Advertisement

Do doctors play a role in prescription painkiller addiction?

(WNDU)
Published: Jul. 5, 2016 at 4:02 PM EDT
Email This Link
Share on Pinterest
Share on LinkedIn

After a major surgery, doctors will often send patients home with a prescription for a painkiller. In the same vein, the United States battles an opioid overdose epidemic.

The Centers for Disease Control and Prevention reports half of all fatal opioid overdoses involve a prescription. For every opioid overdose death, experts estimate nearly 130 people abuse or have a dependency on these drugs.

"I've had grandmothers beaten up by their grandchildren. I've had neighbors come in with a knife and rob my patients of their prescriptions," said Dr. Palmer MacKie, M.D.

MacKie is the director of the Integrative Pain Program at Eskenazi Health in Indianapolis. He proclaimed to be a reformed opioid proponent until he realized the prescriptions he wrote wrought more pain than predicted.

"We would have little old ladies, sweet, little old ladies come in who were being coerced, forced, by their relatives to come in, report pain, report the pain increases, so they could get prescriptions that they could give to their younger relatives to either support their addiction or to sell it on the street," MacKie recalled. "These were my patients, and that's why I say, 'Mea culpa.'"

MacKie says he and his colleagues played a role in propagating opioid abuse and misuse.

"It is arguably the single largest iatrogenic epidemic -- the biggest medical-initiated problem that ever has appeared in the United States," he stated.

South Bend physician Dr. Robert Riley, M.D., weighed in.

"I think some physicians honestly haven't used all their skills in making appropriate judgments in who should and who shouldn't get which pain medications sometimes," he said. "I think we've learned though, over the years, is these are not particularly good medications in most cases for long term use become the downside becomes too significant."

The downsides of using prescription opioids include poorer health. A 2011 study published in The Clinical Journal of Pain found that the pain lingered longer with stronger prescription painkillers. Plus, patients reported worse quality of life scores in mental and physical health. That's compared to folks who forewent opioids to treat their ongoing aches.

Add to that, painkillers stymie the nation's economy. Misuse apparently cost Americans an estimated $53 billion in 2006 mostly due to lost productivity.

In some cases, doctors say opioids are appropriate to comfort palliative care patients and treat short-term pain.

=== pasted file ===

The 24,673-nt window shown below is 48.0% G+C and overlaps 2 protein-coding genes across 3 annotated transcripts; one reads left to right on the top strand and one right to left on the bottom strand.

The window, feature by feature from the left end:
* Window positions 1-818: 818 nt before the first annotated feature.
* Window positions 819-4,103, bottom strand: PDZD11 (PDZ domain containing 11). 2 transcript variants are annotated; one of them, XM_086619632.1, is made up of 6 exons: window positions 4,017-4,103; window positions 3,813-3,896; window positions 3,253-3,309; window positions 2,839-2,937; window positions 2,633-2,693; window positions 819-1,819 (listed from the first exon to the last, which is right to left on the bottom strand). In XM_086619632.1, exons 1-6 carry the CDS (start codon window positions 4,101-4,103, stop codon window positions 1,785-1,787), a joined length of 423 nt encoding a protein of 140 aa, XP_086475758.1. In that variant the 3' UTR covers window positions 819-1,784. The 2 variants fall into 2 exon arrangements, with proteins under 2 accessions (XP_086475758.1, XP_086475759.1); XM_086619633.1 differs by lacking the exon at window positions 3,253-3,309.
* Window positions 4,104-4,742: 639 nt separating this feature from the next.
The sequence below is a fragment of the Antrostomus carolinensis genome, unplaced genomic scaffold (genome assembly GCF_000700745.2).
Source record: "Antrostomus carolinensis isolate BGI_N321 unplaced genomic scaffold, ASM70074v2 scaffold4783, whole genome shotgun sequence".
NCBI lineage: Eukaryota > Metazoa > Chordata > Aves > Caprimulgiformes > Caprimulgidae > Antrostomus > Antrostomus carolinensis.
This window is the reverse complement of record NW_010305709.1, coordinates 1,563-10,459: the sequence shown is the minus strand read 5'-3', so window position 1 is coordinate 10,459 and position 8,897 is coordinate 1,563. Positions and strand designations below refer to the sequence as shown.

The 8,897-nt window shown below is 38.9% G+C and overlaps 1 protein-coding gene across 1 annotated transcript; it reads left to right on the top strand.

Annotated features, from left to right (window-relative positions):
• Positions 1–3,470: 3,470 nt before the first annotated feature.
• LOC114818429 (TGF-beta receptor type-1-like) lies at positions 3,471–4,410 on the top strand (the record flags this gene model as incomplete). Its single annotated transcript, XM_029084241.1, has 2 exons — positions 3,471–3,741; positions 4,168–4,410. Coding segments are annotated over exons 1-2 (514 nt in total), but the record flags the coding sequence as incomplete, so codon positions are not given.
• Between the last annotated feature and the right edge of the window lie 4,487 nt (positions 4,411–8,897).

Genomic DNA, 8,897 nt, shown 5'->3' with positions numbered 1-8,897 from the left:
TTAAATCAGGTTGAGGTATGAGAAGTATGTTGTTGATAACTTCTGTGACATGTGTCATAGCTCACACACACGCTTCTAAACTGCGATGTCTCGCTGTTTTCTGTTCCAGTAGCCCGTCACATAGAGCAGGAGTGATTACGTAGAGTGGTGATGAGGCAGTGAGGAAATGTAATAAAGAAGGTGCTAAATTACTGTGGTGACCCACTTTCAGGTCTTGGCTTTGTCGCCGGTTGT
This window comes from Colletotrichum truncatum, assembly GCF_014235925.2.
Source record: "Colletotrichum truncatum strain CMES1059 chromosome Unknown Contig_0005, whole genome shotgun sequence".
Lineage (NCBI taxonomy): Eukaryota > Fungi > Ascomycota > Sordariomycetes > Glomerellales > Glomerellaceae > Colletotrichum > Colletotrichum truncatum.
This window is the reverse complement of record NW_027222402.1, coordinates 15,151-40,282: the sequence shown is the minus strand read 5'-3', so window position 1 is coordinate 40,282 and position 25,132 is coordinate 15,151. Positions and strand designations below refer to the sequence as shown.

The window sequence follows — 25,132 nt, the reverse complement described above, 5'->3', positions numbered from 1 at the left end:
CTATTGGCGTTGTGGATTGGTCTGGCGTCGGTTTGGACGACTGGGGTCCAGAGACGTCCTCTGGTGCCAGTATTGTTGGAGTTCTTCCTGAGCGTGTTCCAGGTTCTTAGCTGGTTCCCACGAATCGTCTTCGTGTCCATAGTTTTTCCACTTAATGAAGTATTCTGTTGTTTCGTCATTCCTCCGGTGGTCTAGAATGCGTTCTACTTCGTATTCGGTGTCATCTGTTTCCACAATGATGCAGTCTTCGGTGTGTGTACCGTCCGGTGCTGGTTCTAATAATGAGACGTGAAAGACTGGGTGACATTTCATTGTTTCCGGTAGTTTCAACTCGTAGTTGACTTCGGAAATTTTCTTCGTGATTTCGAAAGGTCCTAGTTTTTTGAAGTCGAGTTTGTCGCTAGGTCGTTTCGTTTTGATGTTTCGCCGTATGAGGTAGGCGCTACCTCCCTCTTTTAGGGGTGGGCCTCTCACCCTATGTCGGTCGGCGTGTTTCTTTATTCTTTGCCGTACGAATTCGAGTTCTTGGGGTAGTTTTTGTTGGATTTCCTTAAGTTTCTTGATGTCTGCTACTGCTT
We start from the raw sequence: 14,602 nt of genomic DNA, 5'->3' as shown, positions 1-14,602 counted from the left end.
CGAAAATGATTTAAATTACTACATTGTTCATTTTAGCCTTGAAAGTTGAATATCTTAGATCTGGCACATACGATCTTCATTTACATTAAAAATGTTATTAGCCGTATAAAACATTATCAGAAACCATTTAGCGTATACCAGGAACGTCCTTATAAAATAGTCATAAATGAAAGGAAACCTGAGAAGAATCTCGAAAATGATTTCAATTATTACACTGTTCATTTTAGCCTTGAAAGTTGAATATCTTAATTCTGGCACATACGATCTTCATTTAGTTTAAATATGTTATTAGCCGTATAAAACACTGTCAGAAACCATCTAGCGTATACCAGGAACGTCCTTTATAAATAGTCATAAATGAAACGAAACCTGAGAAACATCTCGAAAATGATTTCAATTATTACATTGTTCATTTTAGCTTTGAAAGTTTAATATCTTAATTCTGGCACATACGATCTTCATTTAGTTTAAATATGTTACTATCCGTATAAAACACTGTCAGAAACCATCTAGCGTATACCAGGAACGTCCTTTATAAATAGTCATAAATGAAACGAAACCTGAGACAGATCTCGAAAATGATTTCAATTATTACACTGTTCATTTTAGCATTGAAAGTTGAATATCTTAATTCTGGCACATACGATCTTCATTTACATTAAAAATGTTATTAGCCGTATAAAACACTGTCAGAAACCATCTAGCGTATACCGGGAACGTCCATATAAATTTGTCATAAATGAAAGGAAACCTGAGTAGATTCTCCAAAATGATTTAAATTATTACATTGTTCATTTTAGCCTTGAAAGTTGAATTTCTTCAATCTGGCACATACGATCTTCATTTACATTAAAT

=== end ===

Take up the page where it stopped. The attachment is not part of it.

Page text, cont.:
"If you have jaw surgery or head surgery, there's no reason to allow that individual to just wallow in pain and misery," said Dr. MacKie.

How did we get here?

"This is the worst public health problem, most consequential public health problem I've seen in 15 years," said Dr. Deborah McMahan, the Allen County health commissioner.

While McMahan maintains her colleagues are not the only culprits, she says physicians felt external pressure to placate patients over the years.

"You’re being pushed to control everybody’s pain," she said.

The epidemic dates back to the 1990s. Medical experts said doctors had too many patients complaining about excessive chronic pain. Drug companies swooped in. Meanwhile, MacKie said hospitals had high hopes pinned on the Hospital Consumer Assessment of Healthcare Providers and System (HCAHPS) questionnaire The Centers for Medicare and Medicaid Services (CMS) requires all U.S. hospitals to administer this patient satisfaction survey.

Results from the 2011 National Survey on Drug Use and Health (NSDUH) showed Indiana had one of the highest rates of non-medical painkiller use, ahead of California and Texas.

"[The opioid epidemic] may start with the pen and prescription pad, but everybody's got a role in this," said Dr. Deborah McMahan. "And until we see that, until people see their role and start doing what they can to change it, even the federal government, I don't think we're likely to be successful."

Signs of prescription opioid addiction, dependency

- Doctor shopping, numerous forthcoming appointments

- Atypical behavior (e.g. worsening work performance, not taking part in activities once enjoyed in the past, such as sitting down for dinner)